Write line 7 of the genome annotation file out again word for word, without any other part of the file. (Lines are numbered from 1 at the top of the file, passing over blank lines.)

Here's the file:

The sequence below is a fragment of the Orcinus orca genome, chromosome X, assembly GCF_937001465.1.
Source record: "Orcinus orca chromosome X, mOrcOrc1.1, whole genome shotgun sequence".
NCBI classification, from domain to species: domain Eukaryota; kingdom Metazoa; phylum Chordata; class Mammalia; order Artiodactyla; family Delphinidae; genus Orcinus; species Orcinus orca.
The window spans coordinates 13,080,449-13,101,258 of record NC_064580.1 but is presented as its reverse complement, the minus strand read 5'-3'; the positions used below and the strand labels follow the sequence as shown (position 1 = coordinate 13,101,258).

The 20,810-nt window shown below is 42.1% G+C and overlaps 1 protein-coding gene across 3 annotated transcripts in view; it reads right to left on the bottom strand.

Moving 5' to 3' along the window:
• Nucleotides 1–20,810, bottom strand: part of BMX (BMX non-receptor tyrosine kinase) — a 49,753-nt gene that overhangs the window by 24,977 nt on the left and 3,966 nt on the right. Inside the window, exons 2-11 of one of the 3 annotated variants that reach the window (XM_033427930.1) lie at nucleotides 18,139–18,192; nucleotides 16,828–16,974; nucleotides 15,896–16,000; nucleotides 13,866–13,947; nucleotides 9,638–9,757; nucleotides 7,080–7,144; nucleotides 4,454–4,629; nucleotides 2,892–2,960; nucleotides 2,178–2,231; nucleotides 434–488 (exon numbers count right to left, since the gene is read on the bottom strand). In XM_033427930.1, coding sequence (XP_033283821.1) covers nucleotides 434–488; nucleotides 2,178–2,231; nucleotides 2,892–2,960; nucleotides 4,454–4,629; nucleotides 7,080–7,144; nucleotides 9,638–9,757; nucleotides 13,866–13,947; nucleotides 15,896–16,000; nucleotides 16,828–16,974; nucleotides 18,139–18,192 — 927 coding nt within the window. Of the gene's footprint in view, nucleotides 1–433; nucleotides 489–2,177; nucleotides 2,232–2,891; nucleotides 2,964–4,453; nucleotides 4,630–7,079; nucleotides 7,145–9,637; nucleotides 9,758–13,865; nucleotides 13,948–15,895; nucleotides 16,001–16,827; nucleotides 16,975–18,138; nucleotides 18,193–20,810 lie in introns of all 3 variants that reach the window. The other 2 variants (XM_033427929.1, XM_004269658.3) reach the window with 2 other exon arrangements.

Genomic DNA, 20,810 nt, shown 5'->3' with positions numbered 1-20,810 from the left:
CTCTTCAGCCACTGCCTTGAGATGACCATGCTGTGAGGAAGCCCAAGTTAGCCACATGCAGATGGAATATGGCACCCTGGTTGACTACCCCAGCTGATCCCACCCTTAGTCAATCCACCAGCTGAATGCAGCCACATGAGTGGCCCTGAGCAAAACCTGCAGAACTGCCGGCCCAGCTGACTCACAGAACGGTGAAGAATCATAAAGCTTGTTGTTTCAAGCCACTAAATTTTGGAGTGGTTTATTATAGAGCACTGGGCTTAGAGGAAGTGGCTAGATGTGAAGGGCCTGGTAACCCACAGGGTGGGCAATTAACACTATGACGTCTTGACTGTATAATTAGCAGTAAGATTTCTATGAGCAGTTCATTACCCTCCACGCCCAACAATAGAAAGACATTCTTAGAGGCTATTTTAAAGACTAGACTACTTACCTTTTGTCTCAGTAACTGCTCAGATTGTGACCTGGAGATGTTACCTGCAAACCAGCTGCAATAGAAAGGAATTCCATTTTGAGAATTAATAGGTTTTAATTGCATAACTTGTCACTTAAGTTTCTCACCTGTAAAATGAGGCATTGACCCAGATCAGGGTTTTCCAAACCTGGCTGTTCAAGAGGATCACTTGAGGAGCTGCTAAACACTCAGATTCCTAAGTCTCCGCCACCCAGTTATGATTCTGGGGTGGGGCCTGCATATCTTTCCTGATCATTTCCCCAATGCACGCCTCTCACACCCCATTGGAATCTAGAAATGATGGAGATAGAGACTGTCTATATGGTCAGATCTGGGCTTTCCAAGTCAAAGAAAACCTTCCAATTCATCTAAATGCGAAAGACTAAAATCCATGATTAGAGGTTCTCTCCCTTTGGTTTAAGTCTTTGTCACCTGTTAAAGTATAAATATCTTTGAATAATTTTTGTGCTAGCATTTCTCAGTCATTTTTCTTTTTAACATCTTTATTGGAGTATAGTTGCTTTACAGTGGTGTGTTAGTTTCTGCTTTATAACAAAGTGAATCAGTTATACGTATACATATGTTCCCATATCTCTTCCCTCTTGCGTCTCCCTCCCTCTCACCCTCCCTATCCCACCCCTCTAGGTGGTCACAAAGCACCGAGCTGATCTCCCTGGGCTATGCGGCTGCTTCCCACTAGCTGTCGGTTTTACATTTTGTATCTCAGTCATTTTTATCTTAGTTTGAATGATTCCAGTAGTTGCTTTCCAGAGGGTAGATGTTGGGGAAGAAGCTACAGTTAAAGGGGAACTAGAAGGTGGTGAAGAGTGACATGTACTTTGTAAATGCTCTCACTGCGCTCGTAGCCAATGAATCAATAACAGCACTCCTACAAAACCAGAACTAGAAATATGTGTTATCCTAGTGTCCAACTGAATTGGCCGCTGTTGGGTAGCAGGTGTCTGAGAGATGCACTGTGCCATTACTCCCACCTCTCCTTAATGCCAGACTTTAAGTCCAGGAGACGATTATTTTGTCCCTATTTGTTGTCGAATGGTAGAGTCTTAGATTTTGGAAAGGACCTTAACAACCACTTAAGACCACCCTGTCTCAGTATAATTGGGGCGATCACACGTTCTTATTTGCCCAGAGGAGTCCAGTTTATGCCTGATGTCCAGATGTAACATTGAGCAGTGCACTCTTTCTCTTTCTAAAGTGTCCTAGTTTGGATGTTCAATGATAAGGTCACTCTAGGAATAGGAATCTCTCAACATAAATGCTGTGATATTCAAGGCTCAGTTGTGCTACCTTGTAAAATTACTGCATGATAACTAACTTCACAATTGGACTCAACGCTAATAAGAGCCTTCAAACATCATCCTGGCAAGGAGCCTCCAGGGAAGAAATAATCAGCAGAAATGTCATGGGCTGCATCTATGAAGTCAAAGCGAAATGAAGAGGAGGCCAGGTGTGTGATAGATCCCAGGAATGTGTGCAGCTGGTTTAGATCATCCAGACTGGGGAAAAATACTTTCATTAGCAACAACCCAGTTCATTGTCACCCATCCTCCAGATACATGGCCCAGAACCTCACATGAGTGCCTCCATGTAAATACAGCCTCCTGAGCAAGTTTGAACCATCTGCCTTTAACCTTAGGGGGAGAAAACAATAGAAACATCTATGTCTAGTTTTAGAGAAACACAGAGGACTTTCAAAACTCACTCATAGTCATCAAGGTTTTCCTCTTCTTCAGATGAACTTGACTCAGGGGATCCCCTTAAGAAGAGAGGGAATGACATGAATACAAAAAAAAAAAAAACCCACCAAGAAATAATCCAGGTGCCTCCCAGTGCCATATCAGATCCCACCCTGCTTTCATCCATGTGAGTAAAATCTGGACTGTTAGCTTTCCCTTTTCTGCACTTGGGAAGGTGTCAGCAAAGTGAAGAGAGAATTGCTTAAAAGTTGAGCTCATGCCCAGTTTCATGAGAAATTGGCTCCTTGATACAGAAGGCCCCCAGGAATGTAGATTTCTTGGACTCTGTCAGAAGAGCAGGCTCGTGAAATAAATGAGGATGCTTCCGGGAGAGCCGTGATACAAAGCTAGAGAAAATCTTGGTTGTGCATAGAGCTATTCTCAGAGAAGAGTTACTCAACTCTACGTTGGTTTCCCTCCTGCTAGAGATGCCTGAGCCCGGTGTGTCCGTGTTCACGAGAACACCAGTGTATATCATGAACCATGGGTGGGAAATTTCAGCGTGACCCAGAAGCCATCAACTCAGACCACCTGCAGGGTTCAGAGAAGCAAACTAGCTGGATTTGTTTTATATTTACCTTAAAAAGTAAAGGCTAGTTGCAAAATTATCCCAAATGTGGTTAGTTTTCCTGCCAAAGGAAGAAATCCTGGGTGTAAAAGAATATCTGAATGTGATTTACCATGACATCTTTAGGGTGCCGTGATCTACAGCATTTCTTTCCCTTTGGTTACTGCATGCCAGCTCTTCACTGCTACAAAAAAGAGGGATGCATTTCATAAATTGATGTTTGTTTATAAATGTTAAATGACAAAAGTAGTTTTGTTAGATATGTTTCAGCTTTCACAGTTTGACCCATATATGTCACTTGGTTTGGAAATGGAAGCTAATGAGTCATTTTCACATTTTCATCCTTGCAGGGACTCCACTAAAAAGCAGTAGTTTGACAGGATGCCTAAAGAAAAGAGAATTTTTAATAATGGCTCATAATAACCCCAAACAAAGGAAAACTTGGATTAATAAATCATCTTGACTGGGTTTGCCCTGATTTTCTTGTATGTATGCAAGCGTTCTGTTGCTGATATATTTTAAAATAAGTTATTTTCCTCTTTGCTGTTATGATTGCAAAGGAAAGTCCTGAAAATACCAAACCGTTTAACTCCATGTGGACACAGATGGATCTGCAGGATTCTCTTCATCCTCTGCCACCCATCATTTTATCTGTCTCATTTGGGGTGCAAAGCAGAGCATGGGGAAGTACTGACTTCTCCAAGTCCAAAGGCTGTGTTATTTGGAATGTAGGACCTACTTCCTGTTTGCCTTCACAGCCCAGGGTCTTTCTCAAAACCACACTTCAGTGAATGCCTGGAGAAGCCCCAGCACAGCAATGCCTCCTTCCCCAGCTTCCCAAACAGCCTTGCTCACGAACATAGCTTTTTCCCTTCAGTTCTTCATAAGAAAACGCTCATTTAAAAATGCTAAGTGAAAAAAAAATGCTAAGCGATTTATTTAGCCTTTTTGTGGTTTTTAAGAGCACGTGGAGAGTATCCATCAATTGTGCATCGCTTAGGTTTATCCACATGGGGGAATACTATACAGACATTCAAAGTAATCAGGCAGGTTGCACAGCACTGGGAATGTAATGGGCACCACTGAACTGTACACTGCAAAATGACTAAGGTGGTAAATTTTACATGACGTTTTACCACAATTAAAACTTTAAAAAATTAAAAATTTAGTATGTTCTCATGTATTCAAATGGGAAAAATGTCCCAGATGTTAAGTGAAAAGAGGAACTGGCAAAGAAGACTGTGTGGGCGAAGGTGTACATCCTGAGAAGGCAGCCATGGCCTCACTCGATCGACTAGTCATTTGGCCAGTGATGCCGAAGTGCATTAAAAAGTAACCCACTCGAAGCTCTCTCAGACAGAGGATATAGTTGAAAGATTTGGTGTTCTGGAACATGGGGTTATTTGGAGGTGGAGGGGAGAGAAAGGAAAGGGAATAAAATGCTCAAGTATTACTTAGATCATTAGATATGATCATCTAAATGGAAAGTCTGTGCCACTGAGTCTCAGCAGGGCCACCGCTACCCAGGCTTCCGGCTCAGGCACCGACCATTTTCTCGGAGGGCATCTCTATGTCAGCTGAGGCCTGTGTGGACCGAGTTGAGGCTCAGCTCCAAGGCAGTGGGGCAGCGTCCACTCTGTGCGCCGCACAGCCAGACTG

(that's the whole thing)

• Nucleotides 1–20,810, bottom strand: part of BMX (BMX non-receptor tyrosine kinase) — a 49,753-nt gene that overhangs the window by 24,977 nt on the left and 3,966 nt on the right. Inside the window, exons 2-11 of one of the 3 annotated variants that reach the window (XM_033427930.1) lie at nucleotides 18,139–18,192; nucleotides 16,828–16,974; nucleotides 15,896–16,000; nucleotides 13,866–13,947; nucleotides 9,638–9,757; nucleotides 7,080–7,144; nucleotides 4,454–4,629; nucleotides 2,892–2,960; nucleotides 2,178–2,231; nucleotides 434–488 (exon numbers count right to left, since the gene is read on the bottom strand). In XM_033427930.1, coding sequence (XP_033283821.1) covers nucleotides 434–488; nucleotides 2,178–2,231; nucleotides 2,892–2,960; nucleotides 4,454–4,629; nucleotides 7,080–7,144; nucleotides 9,638–9,757; nucleotides 13,866–13,947; nucleotides 15,896–16,000; nucleotides 16,828–16,974; nucleotides 18,139–18,192 — 927 coding nt within the window. Of the gene's footprint in view, nucleotides 1–433; nucleotides 489–2,177; nucleotides 2,232–2,891; nucleotides 2,964–4,453; nucleotides 4,630–7,079; nucleotides 7,145–9,637; nucleotides 9,758–13,865; nucleotides 13,948–15,895; nucleotides 16,001–16,827; nucleotides 16,975–18,138; nucleotides 18,193–20,810 lie in introns of all 3 variants that reach the window. The other 2 variants (XM_033427929.1, XM_004269658.3) reach the window with 2 other exon arrangements.